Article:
Arthur Walker

A skull, roses, and a broken heart… a songwriter talks to the artist about creating album cover art

Arthur Walker

What goes into creating album art? We asked Steve Stones, singer and songwriter of power-band Arthur Walker to speak to the create or the bands Animal Nights album cover art

Who are you and how do you describe what you do?
My name is Caroline, I paint, I draw, I tattoo, I generally like to have a go at most creative things!

What’s your background?
I’d always loved to draw, paint and get messy. I went to Plymouth High School for Girls, Plymouth Art College and did a brief spell at Manchester Metropolitan University doing interior design. I guess you can say I never really knew what I wanted to do, but I knew I wanted to stay creative. I now work in a printers, paint when I can and am learning the art of tattooing, which I love!

You say for the album art of Arthur Walker took inspiration from aspects of their lyrics. Which lyrics inspired you, and why?
The band approached me with their album cover ideas and I got inspiration from some of the song titles. They gave me requirements for a skull, roses, a broken heart, machinery with a tattoo-inspired theme… ideal for me as I love to design traditional-style tattoos and this gave me the perfect chance to experiment, the band liked it and I’m very proud to put it as one of my achievements!

What usually inspires you?
People, colour, my friends, flowers. I like bright colours and interesting textures. I like my work to make people feel happy when they look at it, brighten their day as it were. I do believe inspiration comes and goes – you really do need to be “in the mood” to paint and have a great deal of motivation to get to it. It can be hard sometimes, but you should never give up and keep trying!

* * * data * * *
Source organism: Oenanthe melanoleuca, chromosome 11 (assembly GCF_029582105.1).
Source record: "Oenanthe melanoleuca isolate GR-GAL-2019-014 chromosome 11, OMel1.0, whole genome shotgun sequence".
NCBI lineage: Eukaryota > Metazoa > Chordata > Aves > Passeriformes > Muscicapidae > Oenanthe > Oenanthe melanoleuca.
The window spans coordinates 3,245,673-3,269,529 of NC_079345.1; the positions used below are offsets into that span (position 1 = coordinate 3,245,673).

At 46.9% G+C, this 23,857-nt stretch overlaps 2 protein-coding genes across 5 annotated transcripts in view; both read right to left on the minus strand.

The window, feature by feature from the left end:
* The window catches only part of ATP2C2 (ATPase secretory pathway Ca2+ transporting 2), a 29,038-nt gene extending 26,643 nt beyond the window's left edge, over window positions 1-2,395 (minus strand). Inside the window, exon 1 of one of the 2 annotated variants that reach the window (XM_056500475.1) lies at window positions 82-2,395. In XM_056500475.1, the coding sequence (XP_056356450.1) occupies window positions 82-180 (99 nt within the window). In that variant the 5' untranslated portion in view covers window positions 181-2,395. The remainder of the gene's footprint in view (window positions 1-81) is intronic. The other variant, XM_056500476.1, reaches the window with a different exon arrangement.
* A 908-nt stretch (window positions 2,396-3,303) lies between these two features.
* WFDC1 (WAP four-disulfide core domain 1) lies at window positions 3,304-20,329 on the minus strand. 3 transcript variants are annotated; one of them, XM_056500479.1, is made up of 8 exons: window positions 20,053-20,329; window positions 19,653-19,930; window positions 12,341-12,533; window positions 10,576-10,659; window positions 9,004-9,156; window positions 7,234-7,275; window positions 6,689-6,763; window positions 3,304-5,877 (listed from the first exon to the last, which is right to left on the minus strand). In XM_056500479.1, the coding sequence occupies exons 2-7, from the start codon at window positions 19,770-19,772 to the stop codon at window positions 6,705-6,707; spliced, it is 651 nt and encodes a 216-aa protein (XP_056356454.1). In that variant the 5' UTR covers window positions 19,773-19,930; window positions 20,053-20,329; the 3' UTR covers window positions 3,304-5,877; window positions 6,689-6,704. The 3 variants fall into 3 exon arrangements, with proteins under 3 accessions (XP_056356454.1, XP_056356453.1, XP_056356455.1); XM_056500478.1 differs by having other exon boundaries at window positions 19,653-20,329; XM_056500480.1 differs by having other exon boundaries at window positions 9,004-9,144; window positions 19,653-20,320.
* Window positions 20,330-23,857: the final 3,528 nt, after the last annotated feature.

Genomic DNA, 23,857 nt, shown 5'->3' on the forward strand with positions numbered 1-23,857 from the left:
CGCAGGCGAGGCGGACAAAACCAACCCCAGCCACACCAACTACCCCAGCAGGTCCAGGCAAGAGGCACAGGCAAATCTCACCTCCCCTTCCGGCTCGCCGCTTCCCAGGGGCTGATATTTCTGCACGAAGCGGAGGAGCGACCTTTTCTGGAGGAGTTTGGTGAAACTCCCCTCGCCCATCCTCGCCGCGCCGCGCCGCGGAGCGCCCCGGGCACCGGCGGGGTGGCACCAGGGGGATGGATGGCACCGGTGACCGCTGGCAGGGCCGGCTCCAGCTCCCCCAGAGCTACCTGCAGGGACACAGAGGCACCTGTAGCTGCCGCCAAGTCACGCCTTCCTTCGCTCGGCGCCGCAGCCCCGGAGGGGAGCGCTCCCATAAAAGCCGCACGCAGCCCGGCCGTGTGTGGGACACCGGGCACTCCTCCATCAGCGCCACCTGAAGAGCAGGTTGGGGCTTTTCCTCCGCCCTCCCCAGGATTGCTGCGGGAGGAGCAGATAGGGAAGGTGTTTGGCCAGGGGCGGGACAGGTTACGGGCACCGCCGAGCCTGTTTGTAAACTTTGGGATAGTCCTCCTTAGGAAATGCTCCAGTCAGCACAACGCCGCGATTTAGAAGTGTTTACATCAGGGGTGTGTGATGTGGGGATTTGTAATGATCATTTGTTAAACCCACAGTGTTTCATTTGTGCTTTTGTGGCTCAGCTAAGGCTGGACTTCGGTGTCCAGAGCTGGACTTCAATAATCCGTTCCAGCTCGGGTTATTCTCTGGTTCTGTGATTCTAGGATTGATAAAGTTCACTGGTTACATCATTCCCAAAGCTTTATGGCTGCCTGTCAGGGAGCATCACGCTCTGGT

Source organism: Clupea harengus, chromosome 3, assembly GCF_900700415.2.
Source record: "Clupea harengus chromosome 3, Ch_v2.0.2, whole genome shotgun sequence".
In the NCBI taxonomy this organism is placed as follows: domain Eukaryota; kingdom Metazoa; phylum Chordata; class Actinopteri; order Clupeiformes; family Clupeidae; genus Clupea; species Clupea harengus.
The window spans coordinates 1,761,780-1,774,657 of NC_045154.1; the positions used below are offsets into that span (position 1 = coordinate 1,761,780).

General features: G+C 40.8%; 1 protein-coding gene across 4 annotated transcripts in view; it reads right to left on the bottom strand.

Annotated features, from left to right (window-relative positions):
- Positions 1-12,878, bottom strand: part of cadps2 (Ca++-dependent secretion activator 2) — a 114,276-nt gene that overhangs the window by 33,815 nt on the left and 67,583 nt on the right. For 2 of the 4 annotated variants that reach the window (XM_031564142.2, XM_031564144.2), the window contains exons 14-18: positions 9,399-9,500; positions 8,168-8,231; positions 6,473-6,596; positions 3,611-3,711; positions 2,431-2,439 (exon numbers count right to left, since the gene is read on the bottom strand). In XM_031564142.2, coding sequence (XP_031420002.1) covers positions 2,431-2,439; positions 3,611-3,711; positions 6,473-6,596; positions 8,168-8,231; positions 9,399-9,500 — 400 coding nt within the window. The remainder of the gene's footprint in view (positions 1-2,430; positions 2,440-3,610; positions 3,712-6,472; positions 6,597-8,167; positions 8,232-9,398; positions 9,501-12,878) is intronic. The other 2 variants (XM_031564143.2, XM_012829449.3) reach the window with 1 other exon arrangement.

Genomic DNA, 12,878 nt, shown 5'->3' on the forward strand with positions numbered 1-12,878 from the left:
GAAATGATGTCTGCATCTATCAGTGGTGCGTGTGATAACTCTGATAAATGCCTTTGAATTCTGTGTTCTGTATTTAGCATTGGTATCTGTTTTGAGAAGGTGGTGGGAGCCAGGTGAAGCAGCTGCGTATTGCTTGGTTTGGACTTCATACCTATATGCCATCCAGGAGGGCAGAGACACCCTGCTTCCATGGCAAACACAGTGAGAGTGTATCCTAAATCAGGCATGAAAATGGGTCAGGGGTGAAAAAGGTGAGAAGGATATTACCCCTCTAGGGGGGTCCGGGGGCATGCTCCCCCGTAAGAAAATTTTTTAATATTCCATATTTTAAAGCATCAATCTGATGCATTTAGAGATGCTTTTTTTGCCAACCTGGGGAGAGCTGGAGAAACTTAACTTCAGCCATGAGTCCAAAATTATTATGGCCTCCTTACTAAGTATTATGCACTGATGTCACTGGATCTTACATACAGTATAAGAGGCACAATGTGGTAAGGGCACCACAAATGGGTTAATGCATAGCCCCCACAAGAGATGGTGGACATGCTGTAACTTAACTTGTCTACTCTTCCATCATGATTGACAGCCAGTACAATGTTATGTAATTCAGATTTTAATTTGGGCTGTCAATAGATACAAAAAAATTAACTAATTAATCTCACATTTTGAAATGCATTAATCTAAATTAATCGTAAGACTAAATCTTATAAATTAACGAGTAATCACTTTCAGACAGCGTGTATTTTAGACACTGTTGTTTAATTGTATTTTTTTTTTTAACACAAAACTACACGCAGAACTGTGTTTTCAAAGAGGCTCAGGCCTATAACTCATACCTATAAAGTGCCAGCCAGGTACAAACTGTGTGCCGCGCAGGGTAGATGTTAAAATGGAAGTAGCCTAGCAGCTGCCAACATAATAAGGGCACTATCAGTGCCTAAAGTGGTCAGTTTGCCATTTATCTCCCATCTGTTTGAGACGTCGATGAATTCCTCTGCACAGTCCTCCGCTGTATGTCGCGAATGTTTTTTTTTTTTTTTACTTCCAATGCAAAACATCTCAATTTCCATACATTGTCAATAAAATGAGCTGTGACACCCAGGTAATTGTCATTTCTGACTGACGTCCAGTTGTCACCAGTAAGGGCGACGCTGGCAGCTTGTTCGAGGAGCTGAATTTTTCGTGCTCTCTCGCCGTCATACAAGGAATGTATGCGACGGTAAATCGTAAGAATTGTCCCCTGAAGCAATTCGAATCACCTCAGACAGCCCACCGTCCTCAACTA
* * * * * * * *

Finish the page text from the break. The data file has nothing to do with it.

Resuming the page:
Do you tend to tell stories through your work?
My works is pretty simple… it looks nice, if i were to tell a story though my work it would probably be quite grim ha ha… No really, I do whatever I feel at the time, there really is no deep meaning behind my work, sorry to disappoint! At the moment I take my inspiration from tattoo design, especially old school styles. I especially love skulls, hearts, roses, orchids and lillies!

You’ve recently branched into tattoo art, and painting people! Do you work in a completely different mindset than you would when painting on canvas?
Tattoo art is completely different. Not only is it a permanent piece of art, it’s very important to get it right so there is less flow and more pressure!

Also, you are usually working to someone else’s design and not your own. However, it’s a great challenge and I  enjoy it.

How do you find the attitudes art lovers/critics in Plymouth, and is Plymouth a place that encourages your artistic endeavours?
I think the attitude towards art has got better. I remember when I left school, art was frowned upon, but now it’s greatly encouraged which is good. However, there is still a snobbery surrounding being an ‘artist’. I belong to an art group called Plymouth Art Group. We started it to be part of a group which could meet up every now and then and just encourage each other and give us a goal with our work, no pressure at all. I find with many groups or galleries here in plymouth, you have to be ‘somebody’ to get in, or to exhibit your work. It’s a shame really.

This is an article from our Plymouth ArtsCulture magazine, which you can read for free online, or buy your own copy to cherish and hold.

One thought on “A skull, roses, and a broken heart… a songwriter talks to the artist about creating album cover art”

  1. With the advent of the information age and music downloads Im glad this is artform that is still flourishing

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